Rochester City School Superintendent Terry Dade announced Wednesday that he’s in talks to leave the
An educational and financial monitor was approved as part of the state budget agreement but isn’t expected to be appointed until July.
The unions wrote a letter to Betty Rosa, the chancellor of the New York State board regents to speed up that process and if she can’t. Rochester Teachers Association president Adam Urbanski has a solution for Rosa.
“And if that’s not possible, then the chancellor, to appoint herself, to be interim monitor to assure responsible budgeting,” said Urbanski.
The state education department would not comment on Rosa but a statement said that they’re “aware of the situation” in Rochester and “have been in contact with the district.” Dade had a conversation with the state education department on Wednesday in-between interviews with local news outlets. The conflict between Dade and the board comes during a difficult year for the district including mid-year layoffs because of overspending by prior district administrations and it was further strained as the board grapples with bridging an $87 million budget gap for next school year.
It's these conflicts that a state appointed monitor is expected to smooth over. Assemblyman Harry Bronson brokered the deal with Governor Andrew Cuomo’s office for the monitor in exchange for an immediate $30 million spin-up loan. He, like Urbanski and the district’s union, is calling for an immediate monitor.
Bronson’s opponent in the June elections is Alex Yudelson, Mayor Lovely Warren’s chief of staff. Yudelson criticized his opponent’s continued support of the Rochester Board of Education
“We need to have a community conversation about the best way for this district to operate,” said Yudelson. “And frankly that’s something Assemblyman Bronson has been unwilling to have since the start of his tenure.”
Yudelson called the way the school board is elected and governs “broken.” He calls them “hyper partisan” and “micromanagers.”
“All of the reforms that people talk about, whether it's community schools, or busing, neighborhood schools, all these sorts of things,,” said Yudelson. “If you don’t have a governance system in place who can competently implement these ideas than you’re going to have a broken system and the reforms aren’t going to work “
Warren went further in a statement released after Dade’s announcement.
“It is a travesty that we would lose another Superintendent, especially during the most severe fiscal crisis RCSD has faced, “ said Warren. “Again, rather than deal with a catastrophe of their own creation, the school board has chosen to attempt to disgrace and destroy another leader that dare speak the truth.”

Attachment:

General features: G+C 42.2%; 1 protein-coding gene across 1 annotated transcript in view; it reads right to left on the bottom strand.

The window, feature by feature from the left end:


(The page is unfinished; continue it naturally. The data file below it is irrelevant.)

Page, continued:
“I have been steadfast in my call that our children must be put first and that the State must act to provide them the education they deserve,” said Warren. “It is clearer than ever that the State Chancellor of Education must act, and the influence of so-called leaders like Assemblyman Bronson must be removed, so that real leadership who will meet the needs of our children can be restored.”
Bronson said that thousands of districts across the county, state and nation successfully operate with an elected school board. He also compared the board to President Donald Trump who the democrat opposes. He said opposing any politician like Trump or specific board members isn’t enough to throw out the entire governance structure.
“The discussion isn’t whether we remove the office of president,” said Bronson. “The question is who do we vote into his place?”
Despite their disagreements, Bronson and Yudelson agree that the district’s budgeting process should be changed, and that the state should have more input. They also favor a non-partisan, lower paid board of education.The Rochester school board is the highest paid board in the state.
But Bronson is steadfast in his support of keeping the current governance structure. He said he often disagrees with board decisions but said that’s not enough to change the leadership structure.
“The model is not the problem,” said Bronson. “The problem is that we’re not getting people to focus on the children and their education.”
Bronson is also hopeful that Dade will not leave the district. He said he has regular talks with Dade including within the last 24 hours.
Among the hopeful that Dade will return is Clinton Bell, who runs Abraham Lincoln #22 school. Bell was among the two dozen or so principals who rallied at the district’s central office Thursday.
Bell said the conflicts between Dade and the Board of Education should be put aside.
Apr 23, 2020 at 4:37pm PDT
“We need stability in our district. Our kids deserve it. Our community deserves it. And we’re not getting that right now,” said Bell. “I am appealing to the board to reflect on their practices and how they work and work with the professional educator that Terry Dade is.”
Lashara Evans agreed with Bell, she’s principal of school 54.
“We have faith in him,” said Evans “There’s work to do. And if there’s anybody who can right-size the district it’s Terry Dade.”
Dade and members of his cabinet watched the protest from the second floor of the Board of Education.
After the protest, the administrators went inside the building and met with Dade and begged him to stay. He told them that his “decision isn’t final yet” and he “still has prayer and reflection to do.”